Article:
You don't have to wait until your bill is due to make a payment. Pay early. If you've put a big expense on your card, this helps keep your credit utilization low and improve your credit score.

If you have to put a big expense on your card, go ahead and make a payment — even a partial payment — quickly so that your credit utilization doesn't ding your credit score.

Plus, paying early ensures that you’re paying on time, which boosts your payment history score.

3. Request a higher credit limit

One way to lower your credit utilization – and thus improve your credit score – is to request a higher credit limit.

Let me explain: 

Let's say you have card A, which has a limit of $6,000, and card B, which has a limit of $4,000. Your total available credit is $10,000.

You want your credit utilization to stay below 30%, which means not using more than $3,000 total. You also wouldn't want to spend more than $1,800 on card A or $1,200 on card B so that your utilization stays below 30% on each card individually.

If you increase your available credit and you don't spend more, you automatically lower your credit utilization, which will instantly improve your credit score.

Now, depending on your lender, they may do a hard pull to determine if they're going to increase your credit limit or not. You can ask them in advance if they will need to do this to help you determine if you want them to actually check. If they do a hard pull, this will usually lower your credit score by five to 10 points temporarily, but it will increase it over the long run because you have improved your credit utilization ratio.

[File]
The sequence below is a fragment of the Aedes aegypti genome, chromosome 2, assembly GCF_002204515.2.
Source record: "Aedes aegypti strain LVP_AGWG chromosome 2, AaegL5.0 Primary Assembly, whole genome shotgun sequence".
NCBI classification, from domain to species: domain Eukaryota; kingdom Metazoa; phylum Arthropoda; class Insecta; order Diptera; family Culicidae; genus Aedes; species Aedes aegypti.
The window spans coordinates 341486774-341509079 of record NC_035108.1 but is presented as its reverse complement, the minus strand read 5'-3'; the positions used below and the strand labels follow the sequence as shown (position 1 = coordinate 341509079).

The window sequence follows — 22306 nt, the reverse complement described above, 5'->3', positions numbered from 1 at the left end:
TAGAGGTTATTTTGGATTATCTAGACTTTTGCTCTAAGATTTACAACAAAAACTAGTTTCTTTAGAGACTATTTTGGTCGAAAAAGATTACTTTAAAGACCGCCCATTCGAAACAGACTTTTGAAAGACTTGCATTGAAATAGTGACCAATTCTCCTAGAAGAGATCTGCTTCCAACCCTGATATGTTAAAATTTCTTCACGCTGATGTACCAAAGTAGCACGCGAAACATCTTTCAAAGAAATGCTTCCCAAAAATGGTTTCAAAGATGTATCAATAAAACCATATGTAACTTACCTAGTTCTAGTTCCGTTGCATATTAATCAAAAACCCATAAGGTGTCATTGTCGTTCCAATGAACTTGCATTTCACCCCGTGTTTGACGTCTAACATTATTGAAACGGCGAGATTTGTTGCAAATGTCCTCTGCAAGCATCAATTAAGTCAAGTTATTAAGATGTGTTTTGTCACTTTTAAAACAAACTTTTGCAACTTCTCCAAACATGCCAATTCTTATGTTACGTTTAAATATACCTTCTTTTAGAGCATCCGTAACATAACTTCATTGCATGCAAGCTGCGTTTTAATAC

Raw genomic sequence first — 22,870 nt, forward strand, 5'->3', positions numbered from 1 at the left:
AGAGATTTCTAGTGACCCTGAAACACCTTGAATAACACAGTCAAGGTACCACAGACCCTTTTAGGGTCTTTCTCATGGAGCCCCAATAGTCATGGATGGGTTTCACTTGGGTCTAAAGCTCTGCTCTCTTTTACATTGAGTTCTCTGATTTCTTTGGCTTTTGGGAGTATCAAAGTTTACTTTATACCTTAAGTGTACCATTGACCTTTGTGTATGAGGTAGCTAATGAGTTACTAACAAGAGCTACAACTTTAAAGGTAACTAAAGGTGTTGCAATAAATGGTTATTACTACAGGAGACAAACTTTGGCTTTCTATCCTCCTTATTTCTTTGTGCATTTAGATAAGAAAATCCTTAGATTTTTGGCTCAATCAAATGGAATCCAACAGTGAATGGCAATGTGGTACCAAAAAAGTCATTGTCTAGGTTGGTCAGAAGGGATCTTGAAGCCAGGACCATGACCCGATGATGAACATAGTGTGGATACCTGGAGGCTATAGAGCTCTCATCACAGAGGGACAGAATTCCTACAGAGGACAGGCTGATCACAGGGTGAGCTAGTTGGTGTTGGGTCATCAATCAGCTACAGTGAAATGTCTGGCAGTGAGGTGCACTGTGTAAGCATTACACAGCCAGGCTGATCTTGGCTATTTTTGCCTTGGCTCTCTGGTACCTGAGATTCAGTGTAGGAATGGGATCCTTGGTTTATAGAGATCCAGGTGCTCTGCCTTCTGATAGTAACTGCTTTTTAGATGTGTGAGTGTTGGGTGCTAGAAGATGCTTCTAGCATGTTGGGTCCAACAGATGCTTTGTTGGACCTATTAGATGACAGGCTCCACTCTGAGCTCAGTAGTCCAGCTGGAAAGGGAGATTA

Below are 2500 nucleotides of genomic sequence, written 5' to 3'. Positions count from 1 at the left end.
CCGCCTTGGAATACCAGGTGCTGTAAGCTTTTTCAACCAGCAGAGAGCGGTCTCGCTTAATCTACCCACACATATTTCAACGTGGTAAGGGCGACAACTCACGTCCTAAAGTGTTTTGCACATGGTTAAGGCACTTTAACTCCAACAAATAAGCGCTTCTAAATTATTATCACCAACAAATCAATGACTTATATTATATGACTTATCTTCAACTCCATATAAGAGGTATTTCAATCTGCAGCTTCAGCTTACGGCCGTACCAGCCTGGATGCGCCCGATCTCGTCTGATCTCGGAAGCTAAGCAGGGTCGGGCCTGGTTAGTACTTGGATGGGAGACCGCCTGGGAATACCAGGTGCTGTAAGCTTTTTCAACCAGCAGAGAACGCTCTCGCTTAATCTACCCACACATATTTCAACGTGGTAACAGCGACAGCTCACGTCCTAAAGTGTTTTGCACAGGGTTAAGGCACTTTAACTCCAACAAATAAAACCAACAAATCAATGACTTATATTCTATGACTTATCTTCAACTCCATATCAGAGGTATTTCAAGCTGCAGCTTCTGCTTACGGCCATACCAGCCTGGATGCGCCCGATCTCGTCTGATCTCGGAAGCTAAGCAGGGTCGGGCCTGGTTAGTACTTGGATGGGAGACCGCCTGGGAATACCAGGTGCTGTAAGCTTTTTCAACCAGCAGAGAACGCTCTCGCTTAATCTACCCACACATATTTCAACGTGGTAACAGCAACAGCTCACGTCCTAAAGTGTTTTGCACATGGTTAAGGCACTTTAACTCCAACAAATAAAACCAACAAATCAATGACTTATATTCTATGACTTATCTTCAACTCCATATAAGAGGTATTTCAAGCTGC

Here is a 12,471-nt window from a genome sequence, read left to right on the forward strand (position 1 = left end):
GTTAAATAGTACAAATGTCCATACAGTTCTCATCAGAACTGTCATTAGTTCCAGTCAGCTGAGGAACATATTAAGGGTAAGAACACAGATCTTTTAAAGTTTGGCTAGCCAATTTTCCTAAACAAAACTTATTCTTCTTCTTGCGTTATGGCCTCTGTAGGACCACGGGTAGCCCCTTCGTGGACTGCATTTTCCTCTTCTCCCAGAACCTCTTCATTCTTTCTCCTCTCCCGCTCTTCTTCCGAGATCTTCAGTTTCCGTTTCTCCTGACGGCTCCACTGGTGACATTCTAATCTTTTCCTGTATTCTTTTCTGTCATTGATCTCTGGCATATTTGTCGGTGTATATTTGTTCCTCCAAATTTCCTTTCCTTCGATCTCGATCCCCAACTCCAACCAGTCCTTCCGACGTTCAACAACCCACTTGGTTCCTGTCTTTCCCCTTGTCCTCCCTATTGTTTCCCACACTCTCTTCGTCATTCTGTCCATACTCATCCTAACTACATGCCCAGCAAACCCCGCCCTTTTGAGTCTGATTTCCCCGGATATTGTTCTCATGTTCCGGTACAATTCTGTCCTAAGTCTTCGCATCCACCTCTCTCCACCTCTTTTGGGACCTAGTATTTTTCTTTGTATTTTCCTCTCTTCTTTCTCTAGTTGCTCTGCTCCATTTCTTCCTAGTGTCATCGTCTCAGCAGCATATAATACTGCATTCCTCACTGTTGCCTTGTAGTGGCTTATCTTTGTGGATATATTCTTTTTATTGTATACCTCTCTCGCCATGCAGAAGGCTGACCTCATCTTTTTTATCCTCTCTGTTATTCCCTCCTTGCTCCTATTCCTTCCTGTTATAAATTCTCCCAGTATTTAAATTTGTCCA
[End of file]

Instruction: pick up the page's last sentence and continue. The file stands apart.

However, this strategy does not work if your balance grows along with your credit limit. So do not do this strategy if you know, you'll be tempted to spend more money on your card. 

4. Become an authorized user

If you have a friend or relative with a high credit limit and history of on-time payments, ask if they’ll add you to their account as an authorized user.

The account holder doesn’t have to let you use the card or even give you the account number for this to have a positive impact on your credit score.

5. Ask for late payment forgiveness

Like I said, 35% of your credit score depends on paying on time, and a missed payment will affect your credit score for 7 years. 

So, if for some reason you slip up and miss a payment deadline, pick up the phone and call your issuer ASAP. (Definitely within 30 days, which is the deadline for most lenders.)